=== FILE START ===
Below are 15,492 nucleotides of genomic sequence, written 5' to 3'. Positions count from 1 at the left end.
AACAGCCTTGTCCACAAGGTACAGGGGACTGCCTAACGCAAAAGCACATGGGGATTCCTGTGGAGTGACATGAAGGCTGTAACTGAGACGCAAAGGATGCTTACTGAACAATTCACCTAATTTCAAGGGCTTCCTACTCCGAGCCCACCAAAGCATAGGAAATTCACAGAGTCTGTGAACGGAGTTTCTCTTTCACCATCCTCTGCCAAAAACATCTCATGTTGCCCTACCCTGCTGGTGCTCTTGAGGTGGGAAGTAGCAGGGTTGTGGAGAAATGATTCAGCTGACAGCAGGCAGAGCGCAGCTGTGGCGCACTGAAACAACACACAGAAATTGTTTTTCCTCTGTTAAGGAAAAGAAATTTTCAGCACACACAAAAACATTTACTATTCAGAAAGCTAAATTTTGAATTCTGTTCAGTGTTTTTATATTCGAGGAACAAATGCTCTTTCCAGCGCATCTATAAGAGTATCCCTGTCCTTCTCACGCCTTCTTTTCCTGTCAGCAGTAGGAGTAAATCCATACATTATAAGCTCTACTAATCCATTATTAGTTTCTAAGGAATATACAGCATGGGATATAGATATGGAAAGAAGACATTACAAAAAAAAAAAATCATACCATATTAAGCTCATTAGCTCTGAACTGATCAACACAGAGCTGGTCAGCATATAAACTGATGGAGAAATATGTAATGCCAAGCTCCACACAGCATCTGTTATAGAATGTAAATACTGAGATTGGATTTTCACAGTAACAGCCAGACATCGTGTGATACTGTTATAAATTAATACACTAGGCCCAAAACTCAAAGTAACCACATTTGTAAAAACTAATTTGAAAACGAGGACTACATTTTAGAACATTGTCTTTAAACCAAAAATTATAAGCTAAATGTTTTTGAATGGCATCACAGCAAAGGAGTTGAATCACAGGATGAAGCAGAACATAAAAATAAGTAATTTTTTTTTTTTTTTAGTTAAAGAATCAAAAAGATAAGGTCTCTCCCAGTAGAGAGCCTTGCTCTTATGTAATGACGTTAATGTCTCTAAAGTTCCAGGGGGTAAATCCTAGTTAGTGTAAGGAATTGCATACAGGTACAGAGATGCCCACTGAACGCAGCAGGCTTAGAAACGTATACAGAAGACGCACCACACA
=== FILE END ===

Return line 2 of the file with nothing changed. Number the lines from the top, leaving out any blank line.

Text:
AACAGCCTTGTCCACAAGGTACAGGGGACTGCCTAACGCAAAAGCACATGGGGATTCCTGTGGAGTGACATGAAGGCTGTAACTGAGACGCAAAGGATGCTTACTGAACAATTCACCTAATTTCAAGGGCTTCCTACTCCGAGCCCACCAAAGCATAGGAAATTCACAGAGTCTGTGAACGGAGTTTCTCTTTCACCATCCTCTGCCAAAAACATCTCATGTTGCCCTACCCTGCTGGTGCTCTTGAGGTGGGAAGTAGCAGGGTTGTGGAGAAATGATTCAGCTGACAGCAGGCAGAGCGCAGCTGTGGCGCACTGAAACAACACACAGAAATTGTTTTTCCTCTGTTAAGGAAAAGAAATTTTCAGCACACACAAAAACATTTACTATTCAGAAAGCTAAATTTTGAATTCTGTTCAGTGTTTTTATATTCGAGGAACAAATGCTCTTTCCAGCGCATCTATAAGAGTATCCCTGTCCTTCTCACGCCTTCTTTTCCTGTCAGCAGTAGGAGTAAATCCATACATTATAAGCTCTACTAATCCATTATTAGTTTCTAAGGAATATACAGCATGGGATATAGATATGGAAAGAAGACATTACAAAAAAAAAAAATCATACCATATTAAGCTCATTAGCTCTGAACTGATCAACACAGAGCTGGTCAGCATATAAACTGATGGAGAAATATGTAATGCCAAGCTCCACACAGCATCTGTTATAGAATGTAAATACTGAGATTGGATTTTCACAGTAACAGCCAGACATCGTGTGATACTGTTATAAATTAATACACTAGGCCCAAAACTCAAAGTAACCACATTTGTAAAAACTAATTTGAAAACGAGGACTACATTTTAGAACATTGTCTTTAAACCAAAAATTATAAGCTAAATGTTTTTGAATGGCATCACAGCAAAGGAGTTGAATCACAGGATGAAGCAGAACATAAAAATAAGTAATTTTTTTTTTTTTTTAGTTAAAGAATCAAAAAGATAAGGTCTCTCCCAGTAGAGAGCCTTGCTCTTATGTAATGACGTTAATGTCTCTAAAGTTCCAGGGGGTAAATCCTAGTTAGTGTAAGGAATTGCATACAGGTACAGAGATGCCCACTGAACGCAGCAGGCTTAGAAACGTATACAGAAGACGCACCACACA